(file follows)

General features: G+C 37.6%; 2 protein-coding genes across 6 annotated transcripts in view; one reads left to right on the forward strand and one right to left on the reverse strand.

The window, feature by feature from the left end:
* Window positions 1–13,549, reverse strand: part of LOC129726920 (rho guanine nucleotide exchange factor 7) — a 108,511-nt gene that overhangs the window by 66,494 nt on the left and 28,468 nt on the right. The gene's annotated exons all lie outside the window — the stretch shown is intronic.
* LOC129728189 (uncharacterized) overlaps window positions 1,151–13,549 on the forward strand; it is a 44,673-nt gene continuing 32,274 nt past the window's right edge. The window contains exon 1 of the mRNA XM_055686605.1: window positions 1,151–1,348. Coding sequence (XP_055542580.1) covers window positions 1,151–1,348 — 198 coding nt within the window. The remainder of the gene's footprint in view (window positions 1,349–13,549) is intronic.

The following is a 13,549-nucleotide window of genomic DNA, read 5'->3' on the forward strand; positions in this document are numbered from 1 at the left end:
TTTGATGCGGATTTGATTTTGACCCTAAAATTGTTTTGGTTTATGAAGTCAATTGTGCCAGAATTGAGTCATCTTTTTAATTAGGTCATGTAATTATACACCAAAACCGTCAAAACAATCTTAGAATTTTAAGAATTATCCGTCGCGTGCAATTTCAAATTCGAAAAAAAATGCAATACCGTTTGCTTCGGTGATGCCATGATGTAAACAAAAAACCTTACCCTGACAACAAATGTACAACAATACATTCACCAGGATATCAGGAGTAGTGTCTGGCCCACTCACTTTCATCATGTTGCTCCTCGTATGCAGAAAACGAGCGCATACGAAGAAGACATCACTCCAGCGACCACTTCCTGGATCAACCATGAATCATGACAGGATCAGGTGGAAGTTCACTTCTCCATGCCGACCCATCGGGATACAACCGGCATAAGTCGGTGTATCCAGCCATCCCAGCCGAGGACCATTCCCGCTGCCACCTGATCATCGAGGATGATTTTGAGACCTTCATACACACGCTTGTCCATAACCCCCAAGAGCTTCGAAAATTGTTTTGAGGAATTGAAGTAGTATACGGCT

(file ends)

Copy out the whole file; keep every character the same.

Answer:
General features: G+C 37.6%; 2 protein-coding genes across 6 annotated transcripts in view; one reads left to right on the forward strand and one right to left on the reverse strand.

The window, feature by feature from the left end:
* Window positions 1–13,549, reverse strand: part of LOC129726920 (rho guanine nucleotide exchange factor 7) — a 108,511-nt gene that overhangs the window by 66,494 nt on the left and 28,468 nt on the right. The gene's annotated exons all lie outside the window — the stretch shown is intronic.
* LOC129728189 (uncharacterized) overlaps window positions 1,151–13,549 on the forward strand; it is a 44,673-nt gene continuing 32,274 nt past the window's right edge. The window contains exon 1 of the mRNA XM_055686605.1: window positions 1,151–1,348. Coding sequence (XP_055542580.1) covers window positions 1,151–1,348 — 198 coding nt within the window. The remainder of the gene's footprint in view (window positions 1,349–13,549) is intronic.

The following is a 13,549-nucleotide window of genomic DNA, read 5'->3' on the forward strand; positions in this document are numbered from 1 at the left end:
TTTGATGCGGATTTGATTTTGACCCTAAAATTGTTTTGGTTTATGAAGTCAATTGTGCCAGAATTGAGTCATCTTTTTAATTAGGTCATGTAATTATACACCAAAACCGTCAAAACAATCTTAGAATTTTAAGAATTATCCGTCGCGTGCAATTTCAAATTCGAAAAAAAATGCAATACCGTTTGCTTCGGTGATGCCATGATGTAAACAAAAAACCTTACCCTGACAACAAATGTACAACAATACATTCACCAGGATATCAGGAGTAGTGTCTGGCCCACTCACTTTCATCATGTTGCTCCTCGTATGCAGAAAACGAGCGCATACGAAGAAGACATCACTCCAGCGACCACTTCCTGGATCAACCATGAATCATGACAGGATCAGGTGGAAGTTCACTTCTCCATGCCGACCCATCGGGATACAACCGGCATAAGTCGGTGTATCCAGCCATCCCAGCCGAGGACCATTCCCGCTGCCACCTGATCATCGAGGATGATTTTGAGACCTTCATACACACGCTTGTCCATAACCCCCAAGAGCTTCGAAAATTGTTTTGAGGAATTGAAGTAGTATACGGCT